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01.04.2017 | main topic | Ausgabe 5-6/2017

Wiener Medizinische Wochenschrift 5-6/2017

Rare association of cystic squamous cell carcinoma and small lymphocytic B cell lymphoma: successful surgical approach

Zeitschrift:
Wiener Medizinische Wochenschrift > Ausgabe 5-6/2017
Autoren:
Prof. Uwe Wollina, MD Jacqueline Schönlebe, MD Birgit Heinig, MD Andreas Nowak, Dr. Anastasiya Atanasova Chokoeva, PhD Prof. Dr. Georgi Tchernev
Wichtige Hinweise
The original version of this article was revised. In the XML version the author’s second given name was shown as part of the familiy name.
An erratum to this article is available at http://​dx.​doi.​org/​10.​1007/​s10354-016-0530-6.

Summary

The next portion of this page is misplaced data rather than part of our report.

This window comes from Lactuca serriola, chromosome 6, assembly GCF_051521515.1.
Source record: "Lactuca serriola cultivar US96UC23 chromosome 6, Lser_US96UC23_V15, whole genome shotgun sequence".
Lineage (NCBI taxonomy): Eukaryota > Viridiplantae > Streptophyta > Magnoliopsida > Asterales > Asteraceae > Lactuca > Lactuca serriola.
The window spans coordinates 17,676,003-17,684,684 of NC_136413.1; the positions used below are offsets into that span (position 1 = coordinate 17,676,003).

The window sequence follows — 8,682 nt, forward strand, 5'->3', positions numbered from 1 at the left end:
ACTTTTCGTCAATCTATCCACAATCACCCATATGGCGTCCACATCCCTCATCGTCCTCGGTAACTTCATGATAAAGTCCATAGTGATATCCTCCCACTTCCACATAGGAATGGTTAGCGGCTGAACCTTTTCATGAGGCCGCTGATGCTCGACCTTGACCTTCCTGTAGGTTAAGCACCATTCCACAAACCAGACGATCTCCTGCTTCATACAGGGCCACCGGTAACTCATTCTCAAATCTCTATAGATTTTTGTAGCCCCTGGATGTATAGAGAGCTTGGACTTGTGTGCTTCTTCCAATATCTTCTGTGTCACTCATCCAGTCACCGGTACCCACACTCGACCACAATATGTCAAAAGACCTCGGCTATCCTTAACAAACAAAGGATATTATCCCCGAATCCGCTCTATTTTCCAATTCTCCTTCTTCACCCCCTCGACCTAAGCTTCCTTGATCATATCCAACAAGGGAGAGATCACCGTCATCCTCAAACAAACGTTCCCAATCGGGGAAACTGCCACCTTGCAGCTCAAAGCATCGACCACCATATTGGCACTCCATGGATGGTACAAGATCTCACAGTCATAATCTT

Non-melanoma skin cancer is the most common type of cutaneous neoplasm worldwide. While basal cell carcinoma is the most common tumor, squamous cell carcinoma (SCC) causes higher morbidity and has a risk of metastatic spread, depending on immune status, tumor size, and desmoplastic growth. We reported the case of a 77 year old male patient with retroauricular tumor, which started growing 3 years ago and was excised, buth relapsed three times. The initial diagnosis was infundibular cyst. Delayed Mohs surgery was performed, as was an additional open lymph node biopsy of the patient’s right groin, on the occasion of an indolent swelling of the same which developed within 3 months. The first histopathological report confirmed the diagnosis of a cystic squamous cell carcinoma. The histopathologic evaluation of the groin tumor revealed a small lymphocytic B cell lymphoma (BCL). The patient fulfilled the following criteria for high-risk SCC: tumor size ≥2 cm (or 1 cm on the head and 6 mm on the genitals, hands, and feet), tumor thickness ≥4 mm, recurrent tumor, rapid growth. Therefore, lymph node metastasis had to be considered. High-risk SCC has a propensity to metastasize. In cases of primary tumor, Mohs surgery is the most effective treatment, particularly in relapsing tumors. The combination of cystic SCC with a small-sized BCL is very rare. The differential diagnosis and treatment may be challenging. In high-risk SCC, lymph node enlargement warrants histologic evaluation. However, not all suspicious lymph node lesions corroborate as metastatic.

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